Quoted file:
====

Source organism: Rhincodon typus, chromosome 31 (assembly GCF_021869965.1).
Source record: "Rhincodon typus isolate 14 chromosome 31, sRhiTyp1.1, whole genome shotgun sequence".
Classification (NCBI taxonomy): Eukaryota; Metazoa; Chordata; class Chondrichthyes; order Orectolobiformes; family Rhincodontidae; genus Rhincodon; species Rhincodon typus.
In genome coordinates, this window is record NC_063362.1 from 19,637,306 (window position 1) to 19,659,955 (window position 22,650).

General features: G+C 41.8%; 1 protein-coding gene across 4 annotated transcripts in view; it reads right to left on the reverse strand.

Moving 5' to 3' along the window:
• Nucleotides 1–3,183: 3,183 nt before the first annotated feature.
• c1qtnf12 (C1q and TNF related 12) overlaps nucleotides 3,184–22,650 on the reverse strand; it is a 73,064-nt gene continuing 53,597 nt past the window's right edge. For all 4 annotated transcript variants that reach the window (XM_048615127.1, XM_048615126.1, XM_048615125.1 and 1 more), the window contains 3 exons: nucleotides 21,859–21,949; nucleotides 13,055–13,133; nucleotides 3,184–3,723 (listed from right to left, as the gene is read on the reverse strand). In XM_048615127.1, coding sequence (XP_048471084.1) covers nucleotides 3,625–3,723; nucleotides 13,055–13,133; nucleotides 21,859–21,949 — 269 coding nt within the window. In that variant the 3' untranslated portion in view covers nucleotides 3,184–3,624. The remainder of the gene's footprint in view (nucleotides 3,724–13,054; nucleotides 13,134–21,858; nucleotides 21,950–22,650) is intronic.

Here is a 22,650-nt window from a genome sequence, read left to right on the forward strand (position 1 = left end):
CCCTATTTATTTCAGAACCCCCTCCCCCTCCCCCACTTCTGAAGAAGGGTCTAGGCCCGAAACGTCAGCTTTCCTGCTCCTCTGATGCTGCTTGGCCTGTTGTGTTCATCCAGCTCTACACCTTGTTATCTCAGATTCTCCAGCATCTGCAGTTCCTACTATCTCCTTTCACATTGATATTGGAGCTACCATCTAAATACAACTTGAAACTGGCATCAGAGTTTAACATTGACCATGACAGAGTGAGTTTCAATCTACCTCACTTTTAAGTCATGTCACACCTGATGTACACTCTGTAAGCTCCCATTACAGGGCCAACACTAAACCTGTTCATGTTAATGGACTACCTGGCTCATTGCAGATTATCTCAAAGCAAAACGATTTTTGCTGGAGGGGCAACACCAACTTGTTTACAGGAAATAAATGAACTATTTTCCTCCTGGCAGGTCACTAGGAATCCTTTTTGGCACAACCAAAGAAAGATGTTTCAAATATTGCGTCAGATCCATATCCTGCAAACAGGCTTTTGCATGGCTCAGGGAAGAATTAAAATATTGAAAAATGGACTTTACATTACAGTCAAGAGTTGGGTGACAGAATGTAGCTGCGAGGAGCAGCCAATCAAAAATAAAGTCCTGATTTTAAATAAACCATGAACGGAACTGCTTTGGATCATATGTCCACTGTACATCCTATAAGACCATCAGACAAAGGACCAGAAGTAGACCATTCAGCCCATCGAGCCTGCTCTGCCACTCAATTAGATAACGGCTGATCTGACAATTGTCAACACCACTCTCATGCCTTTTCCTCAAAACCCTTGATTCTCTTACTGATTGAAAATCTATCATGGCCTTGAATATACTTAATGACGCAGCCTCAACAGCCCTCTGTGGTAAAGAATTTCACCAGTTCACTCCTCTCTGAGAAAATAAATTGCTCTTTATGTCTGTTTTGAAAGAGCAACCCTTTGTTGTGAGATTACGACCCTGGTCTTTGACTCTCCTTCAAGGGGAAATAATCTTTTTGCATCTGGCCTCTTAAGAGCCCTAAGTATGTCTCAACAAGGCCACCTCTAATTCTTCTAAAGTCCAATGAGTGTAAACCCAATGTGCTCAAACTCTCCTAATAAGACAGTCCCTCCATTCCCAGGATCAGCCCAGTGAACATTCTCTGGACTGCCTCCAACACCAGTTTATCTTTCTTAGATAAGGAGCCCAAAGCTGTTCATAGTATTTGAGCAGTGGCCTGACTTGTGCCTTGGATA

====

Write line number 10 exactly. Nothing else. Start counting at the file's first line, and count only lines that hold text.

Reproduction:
CCCTATTTATTTCAGAACCCCCTCCCCCTCCCCCACTTCTGAAGAAGGGTCTAGGCCCGAAACGTCAGCTTTCCTGCTCCTCTGATGCTGCTTGGCCTGTTGTGTTCATCCAGCTCTACACCTTGTTATCTCAGATTCTCCAGCATCTGCAGTTCCTACTATCTCCTTTCACATTGATATTGGAGCTACCATCTAAATACAACTTGAAACTGGCATCAGAGTTTAACATTGACCATGACAGAGTGAGTTTCAATCTACCTCACTTTTAAGTCATGTCACACCTGATGTACACTCTGTAAGCTCCCATTACAGGGCCAACACTAAACCTGTTCATGTTAATGGACTACCTGGCTCATTGCAGATTATCTCAAAGCAAAACGATTTTTGCTGGAGGGGCAACACCAACTTGTTTACAGGAAATAAATGAACTATTTTCCTCCTGGCAGGTCACTAGGAATCCTTTTTGGCACAACCAAAGAAAGATGTTTCAAATATTGCGTCAGATCCATATCCTGCAAACAGGCTTTTGCATGGCTCAGGGAAGAATTAAAATATTGAAAAATGGACTTTACATTACAGTCAAGAGTTGGGTGACAGAATGTAGCTGCGAGGAGCAGCCAATCAAAAATAAAGTCCTGATTTTAAATAAACCATGAACGGAACTGCTTTGGATCATATGTCCACTGTACATCCTATAAGACCATCAGACAAAGGACCAGAAGTAGACCATTCAGCCCATCGAGCCTGCTCTGCCACTCAATTAGATAACGGCTGATCTGACAATTGTCAACACCACTCTCATGCCTTTTCCTCAAAACCCTTGATTCTCTTACTGATTGAAAATCTATCATGGCCTTGAATATACTTAATGACGCAGCCTCAACAGCCCTCTGTGGTAAAGAATTTCACCAGTTCACTCCTCTCTGAGAAAATAAATTGCTCTTTATGTCTGTTTTGAAAGAGCAACCCTTTGTTGTGAGATTACGACCCTGGTCTTTGACTCTCCTTCAAGGGGAAATAATCTTTTTGCATCTGGCCTCTTAAGAGCCCTAAGTATGTCTCAACAAGGCCACCTCTAATTCTTCTAAAGTCCAATGAGTGTAAACCCAATGTGCTCAAACTCTCCTAATAAGACAGTCCCTCCATTCCCAGGATCAGCCCAGTGAACATTCTCTGGACTGCCTCCAACACCAGTTTATCTTTCTTAGATAAGGAGCCCAAAGCTGTTCATAGTATTTGAGCAGTGGCCTGACTTGTGCCTTGGATA